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Kasimirs  GENDELS

Kasimirs Gendels was born to a multilingual family and community in Latgale, Latvia, in 1934. He was deported with his father and sister in 1949 as part of the mass deportation at the time the Latvian countryside was collectivised: his father was considered to be a kulak, and, worse still, his brother had been called up into the German army during the war.

In Siberia, he worked in a forest kolkhoz in the taiga: sawing, loading barges, etc. After making several pleas to Nikita Khrushchev, Kasimirs Gendels was released in 1955. On his return to Latvia, he did his military service and became a mechanic.

Every three or four years he went back to Siberia to see the grave of his father, who died there. After Latvia’s independence, he made one last trip to Siberia and smuggled the body back home.

The interview with Kasimirs Gendels was conducted in 2009 by Juliette Denis and Alain Blum.

PDF (71.63 KB) See MEDIA

Guessing the final destination

After miraculously finding his father again before getting into the wagon, Kasimir Gendels and his family were sent to the East with other deportees. With no information about the final destination, the group of deportees attempted to find out where they were from the successive directions the train took: northwards – were we going to the dreadful mines in the Great North? Southwards – would it be Kazakhstan?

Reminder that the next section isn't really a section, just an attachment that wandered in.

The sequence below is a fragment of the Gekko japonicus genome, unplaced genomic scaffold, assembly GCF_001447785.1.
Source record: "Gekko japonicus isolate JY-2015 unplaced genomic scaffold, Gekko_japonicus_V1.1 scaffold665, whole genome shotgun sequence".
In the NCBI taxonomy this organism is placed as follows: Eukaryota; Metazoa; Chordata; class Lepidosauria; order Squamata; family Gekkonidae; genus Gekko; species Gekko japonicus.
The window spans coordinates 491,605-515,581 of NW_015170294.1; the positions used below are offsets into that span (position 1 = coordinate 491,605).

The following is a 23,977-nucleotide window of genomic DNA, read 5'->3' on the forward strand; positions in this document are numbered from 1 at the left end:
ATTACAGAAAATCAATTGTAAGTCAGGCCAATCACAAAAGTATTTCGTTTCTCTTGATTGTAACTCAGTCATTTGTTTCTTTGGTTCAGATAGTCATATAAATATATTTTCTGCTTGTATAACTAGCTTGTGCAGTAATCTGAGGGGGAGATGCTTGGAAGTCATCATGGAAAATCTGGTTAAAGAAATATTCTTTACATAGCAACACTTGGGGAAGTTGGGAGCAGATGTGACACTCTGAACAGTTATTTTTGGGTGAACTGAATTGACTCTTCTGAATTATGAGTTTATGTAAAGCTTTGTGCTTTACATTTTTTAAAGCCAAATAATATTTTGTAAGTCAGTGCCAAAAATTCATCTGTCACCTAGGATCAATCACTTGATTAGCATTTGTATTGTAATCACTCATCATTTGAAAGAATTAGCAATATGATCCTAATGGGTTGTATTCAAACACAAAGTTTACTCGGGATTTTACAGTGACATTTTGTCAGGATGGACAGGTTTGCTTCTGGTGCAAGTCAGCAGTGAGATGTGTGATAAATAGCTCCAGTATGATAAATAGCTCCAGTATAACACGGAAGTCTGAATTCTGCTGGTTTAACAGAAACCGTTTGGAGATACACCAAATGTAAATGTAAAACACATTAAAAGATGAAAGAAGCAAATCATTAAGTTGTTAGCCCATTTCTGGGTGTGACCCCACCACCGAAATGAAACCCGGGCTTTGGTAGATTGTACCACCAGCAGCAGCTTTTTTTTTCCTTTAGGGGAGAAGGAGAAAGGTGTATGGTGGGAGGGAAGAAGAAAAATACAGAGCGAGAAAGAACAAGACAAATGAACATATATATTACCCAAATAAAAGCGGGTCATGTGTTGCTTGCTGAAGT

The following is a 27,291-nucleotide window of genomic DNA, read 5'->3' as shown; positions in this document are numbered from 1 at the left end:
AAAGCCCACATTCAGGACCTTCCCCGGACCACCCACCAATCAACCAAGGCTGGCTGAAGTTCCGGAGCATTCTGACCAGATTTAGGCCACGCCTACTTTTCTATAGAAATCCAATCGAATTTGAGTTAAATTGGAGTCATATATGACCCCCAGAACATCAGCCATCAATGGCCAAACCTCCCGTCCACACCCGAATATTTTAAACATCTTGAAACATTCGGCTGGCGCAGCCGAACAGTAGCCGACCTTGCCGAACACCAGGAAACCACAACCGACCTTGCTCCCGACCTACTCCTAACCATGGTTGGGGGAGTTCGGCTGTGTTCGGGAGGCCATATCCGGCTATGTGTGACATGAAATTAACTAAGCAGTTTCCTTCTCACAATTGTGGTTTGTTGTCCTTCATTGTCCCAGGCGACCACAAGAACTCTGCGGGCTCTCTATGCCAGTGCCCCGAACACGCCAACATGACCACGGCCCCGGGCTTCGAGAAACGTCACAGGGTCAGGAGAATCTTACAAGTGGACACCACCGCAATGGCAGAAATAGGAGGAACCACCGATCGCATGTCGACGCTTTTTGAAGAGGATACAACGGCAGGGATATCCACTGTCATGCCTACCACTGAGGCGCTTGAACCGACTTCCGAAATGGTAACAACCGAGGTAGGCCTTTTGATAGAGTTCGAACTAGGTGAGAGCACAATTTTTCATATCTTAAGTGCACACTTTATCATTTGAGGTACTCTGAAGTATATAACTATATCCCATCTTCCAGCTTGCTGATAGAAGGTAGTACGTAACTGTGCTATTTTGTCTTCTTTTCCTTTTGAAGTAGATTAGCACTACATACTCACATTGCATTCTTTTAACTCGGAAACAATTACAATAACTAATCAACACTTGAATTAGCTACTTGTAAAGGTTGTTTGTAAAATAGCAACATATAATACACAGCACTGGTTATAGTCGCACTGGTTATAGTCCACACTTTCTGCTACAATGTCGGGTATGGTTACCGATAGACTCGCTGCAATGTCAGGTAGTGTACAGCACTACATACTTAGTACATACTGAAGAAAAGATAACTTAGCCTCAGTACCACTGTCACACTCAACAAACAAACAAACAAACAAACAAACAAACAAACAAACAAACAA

The soldiers’ surveillance relaxes

Once through the Urals, the soldiers stopped bothering to keep a close eye on the train that Kasimir Gendels and his family were travelling on – where could they escape to?


Loading barges and the mark of the taiga

Kasimir Gendels, given the job of loading barges, was deeply affected by the taiga, which left its mark on him long after his liberation.


Local and deportees helping each other

Kasimirs Gendels remembers the solidarity there was in that Siberian rural community.


The death of Stalin

The death of Stalin, and especially its announcement, remains an extremely clear event in Kasimirs Gendels’s memory, even if in practice the dictator’s death did not bring any immediate radical changes; liberation came later.